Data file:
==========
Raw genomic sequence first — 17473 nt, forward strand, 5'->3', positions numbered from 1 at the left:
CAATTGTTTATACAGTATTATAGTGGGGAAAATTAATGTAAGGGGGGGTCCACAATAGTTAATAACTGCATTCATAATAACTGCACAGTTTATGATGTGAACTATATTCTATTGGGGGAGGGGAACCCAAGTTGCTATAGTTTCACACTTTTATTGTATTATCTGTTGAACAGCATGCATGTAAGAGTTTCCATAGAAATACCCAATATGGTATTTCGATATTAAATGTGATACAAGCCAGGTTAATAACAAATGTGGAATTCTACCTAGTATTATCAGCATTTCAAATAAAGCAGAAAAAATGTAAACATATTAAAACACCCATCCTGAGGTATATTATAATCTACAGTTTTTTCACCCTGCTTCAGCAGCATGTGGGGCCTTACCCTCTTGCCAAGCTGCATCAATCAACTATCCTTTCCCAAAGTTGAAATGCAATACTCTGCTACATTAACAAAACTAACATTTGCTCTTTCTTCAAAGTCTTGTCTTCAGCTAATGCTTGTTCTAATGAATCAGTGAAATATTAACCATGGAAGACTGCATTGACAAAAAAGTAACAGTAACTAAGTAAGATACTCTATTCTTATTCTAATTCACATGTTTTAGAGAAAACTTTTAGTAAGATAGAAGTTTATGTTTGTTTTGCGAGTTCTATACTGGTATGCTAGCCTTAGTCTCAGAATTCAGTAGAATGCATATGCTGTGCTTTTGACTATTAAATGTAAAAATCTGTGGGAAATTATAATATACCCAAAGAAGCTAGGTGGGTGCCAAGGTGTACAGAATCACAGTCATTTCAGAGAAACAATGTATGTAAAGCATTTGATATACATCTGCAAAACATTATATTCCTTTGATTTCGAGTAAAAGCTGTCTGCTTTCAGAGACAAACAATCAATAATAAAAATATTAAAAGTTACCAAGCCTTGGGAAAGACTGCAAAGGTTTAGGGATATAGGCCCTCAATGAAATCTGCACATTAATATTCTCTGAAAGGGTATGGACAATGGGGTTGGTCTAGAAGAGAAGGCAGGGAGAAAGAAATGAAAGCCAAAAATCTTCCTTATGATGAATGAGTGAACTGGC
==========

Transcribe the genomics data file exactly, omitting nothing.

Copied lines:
Raw genomic sequence first — 17473 nt, forward strand, 5'->3', positions numbered from 1 at the left:
CAATTGTTTATACAGTATTATAGTGGGGAAAATTAATGTAAGGGGGGGTCCACAATAGTTAATAACTGCATTCATAATAACTGCACAGTTTATGATGTGAACTATATTCTATTGGGGGAGGGGAACCCAAGTTGCTATAGTTTCACACTTTTATTGTATTATCTGTTGAACAGCATGCATGTAAGAGTTTCCATAGAAATACCCAATATGGTATTTCGATATTAAATGTGATACAAGCCAGGTTAATAACAAATGTGGAATTCTACCTAGTATTATCAGCATTTCAAATAAAGCAGAAAAAATGTAAACATATTAAAACACCCATCCTGAGGTATATTATAATCTACAGTTTTTTCACCCTGCTTCAGCAGCATGTGGGGCCTTACCCTCTTGCCAAGCTGCATCAATCAACTATCCTTTCCCAAAGTTGAAATGCAATACTCTGCTACATTAACAAAACTAACATTTGCTCTTTCTTCAAAGTCTTGTCTTCAGCTAATGCTTGTTCTAATGAATCAGTGAAATATTAACCATGGAAGACTGCATTGACAAAAAAGTAACAGTAACTAAGTAAGATACTCTATTCTTATTCTAATTCACATGTTTTAGAGAAAACTTTTAGTAAGATAGAAGTTTATGTTTGTTTTGCGAGTTCTATACTGGTATGCTAGCCTTAGTCTCAGAATTCAGTAGAATGCATATGCTGTGCTTTTGACTATTAAATGTAAAAATCTGTGGGAAATTATAATATACCCAAAGAAGCTAGGTGGGTGCCAAGGTGTACAGAATCACAGTCATTTCAGAGAAACAATGTATGTAAAGCATTTGATATACATCTGCAAAACATTATATTCCTTTGATTTCGAGTAAAAGCTGTCTGCTTTCAGAGACAAACAATCAATAATAAAAATATTAAAAGTTACCAAGCCTTGGGAAAGACTGCAAAGGTTTAGGGATATAGGCCCTCAATGAAATCTGCACATTAATATTCTCTGAAAGGGTATGGACAATGGGGTTGGTCTAGAAGAGAAGGCAGGGAGAAAGAAATGAAAGCCAAAAATCTTCCTTATGATGAATGAGTGAACTGGC